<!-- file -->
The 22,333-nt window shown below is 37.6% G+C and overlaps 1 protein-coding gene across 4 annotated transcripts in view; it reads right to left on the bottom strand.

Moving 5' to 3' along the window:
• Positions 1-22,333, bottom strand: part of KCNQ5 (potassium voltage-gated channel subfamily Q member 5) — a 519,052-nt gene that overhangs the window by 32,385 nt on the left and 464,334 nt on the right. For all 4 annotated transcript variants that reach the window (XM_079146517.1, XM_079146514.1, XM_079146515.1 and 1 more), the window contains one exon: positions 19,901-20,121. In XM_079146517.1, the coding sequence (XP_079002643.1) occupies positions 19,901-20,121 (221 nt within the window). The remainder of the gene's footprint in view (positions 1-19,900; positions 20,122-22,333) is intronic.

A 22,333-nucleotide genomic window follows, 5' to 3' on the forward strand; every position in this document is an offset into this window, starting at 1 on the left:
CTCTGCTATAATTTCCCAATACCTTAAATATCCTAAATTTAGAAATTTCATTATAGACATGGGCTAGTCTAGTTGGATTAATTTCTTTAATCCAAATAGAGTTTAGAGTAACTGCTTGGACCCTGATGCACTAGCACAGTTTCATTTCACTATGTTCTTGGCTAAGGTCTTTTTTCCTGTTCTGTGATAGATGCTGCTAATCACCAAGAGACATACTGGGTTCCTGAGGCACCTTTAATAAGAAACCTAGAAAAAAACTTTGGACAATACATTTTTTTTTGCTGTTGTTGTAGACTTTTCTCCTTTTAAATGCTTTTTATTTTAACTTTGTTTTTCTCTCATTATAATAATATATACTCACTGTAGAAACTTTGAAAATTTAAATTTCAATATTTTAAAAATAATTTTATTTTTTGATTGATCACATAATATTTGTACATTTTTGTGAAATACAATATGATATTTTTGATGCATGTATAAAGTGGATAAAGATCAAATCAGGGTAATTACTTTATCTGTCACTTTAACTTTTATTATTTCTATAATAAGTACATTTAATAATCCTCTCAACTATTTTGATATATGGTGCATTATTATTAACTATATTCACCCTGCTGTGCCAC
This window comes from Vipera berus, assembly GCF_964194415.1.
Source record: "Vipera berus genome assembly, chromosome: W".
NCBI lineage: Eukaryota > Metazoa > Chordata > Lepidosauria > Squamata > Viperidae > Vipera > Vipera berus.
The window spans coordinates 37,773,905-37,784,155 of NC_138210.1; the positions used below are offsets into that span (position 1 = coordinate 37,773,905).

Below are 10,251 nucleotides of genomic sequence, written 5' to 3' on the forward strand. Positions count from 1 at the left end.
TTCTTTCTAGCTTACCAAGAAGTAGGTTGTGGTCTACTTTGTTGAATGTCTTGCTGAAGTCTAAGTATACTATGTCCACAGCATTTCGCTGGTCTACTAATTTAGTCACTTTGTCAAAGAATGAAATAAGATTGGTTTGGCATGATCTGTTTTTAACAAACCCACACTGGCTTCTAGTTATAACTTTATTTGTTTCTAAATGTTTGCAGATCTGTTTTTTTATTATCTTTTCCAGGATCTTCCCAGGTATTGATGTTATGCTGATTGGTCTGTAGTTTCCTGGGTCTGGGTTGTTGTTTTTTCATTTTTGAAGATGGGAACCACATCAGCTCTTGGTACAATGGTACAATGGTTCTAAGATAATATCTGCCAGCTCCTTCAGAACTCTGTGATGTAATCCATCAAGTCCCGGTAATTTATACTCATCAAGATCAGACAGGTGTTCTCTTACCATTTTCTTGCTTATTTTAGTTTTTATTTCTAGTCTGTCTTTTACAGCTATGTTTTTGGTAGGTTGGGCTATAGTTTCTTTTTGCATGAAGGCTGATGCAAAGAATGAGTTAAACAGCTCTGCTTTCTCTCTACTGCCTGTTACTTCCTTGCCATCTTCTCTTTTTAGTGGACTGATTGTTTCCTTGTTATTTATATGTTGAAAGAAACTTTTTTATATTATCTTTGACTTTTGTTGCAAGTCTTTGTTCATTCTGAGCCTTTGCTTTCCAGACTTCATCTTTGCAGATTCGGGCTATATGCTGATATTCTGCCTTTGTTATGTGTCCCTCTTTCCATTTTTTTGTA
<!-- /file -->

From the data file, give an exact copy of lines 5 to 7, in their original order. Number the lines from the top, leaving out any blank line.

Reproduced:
CTCTGCTATAATTTCCCAATACCTTAAATATCCTAAATTTAGAAATTTCATTATAGACATGGGCTAGTCTAGTTGGATTAATTTCTTTAATCCAAATAGAGTTTAGAGTAACTGCTTGGACCCTGATGCACTAGCACAGTTTCATTTCACTATGTTCTTGGCTAAGGTCTTTTTTCCTGTTCTGTGATAGATGCTGCTAATCACCAAGAGACATACTGGGTTCCTGAGGCACCTTTAATAAGAAACCTAGAAAAAAACTTTGGACAATACATTTTTTTTTGCTGTTGTTGTAGACTTTTCTCCTTTTAAATGCTTTTTATTTTAACTTTGTTTTTCTCTCATTATAATAATATATACTCACTGTAGAAACTTTGAAAATTTAAATTTCAATATTTTAAAAATAATTTTATTTTTTGATTGATCACATAATATTTGTACATTTTTGTGAAATACAATATGATATTTTTGATGCATGTATAAAGTGGATAAAGATCAAATCAGGGTAATTACTTTATCTGTCACTTTAACTTTTATTATTTCTATAATAAGTACATTTAATAATCCTCTCAACTATTTTGATATATGGTGCATTATTATTAACTATATTCACCCTGCTGTGCCAC
This window comes from Vipera berus, assembly GCF_964194415.1.
Source record: "Vipera berus genome assembly, chromosome: W".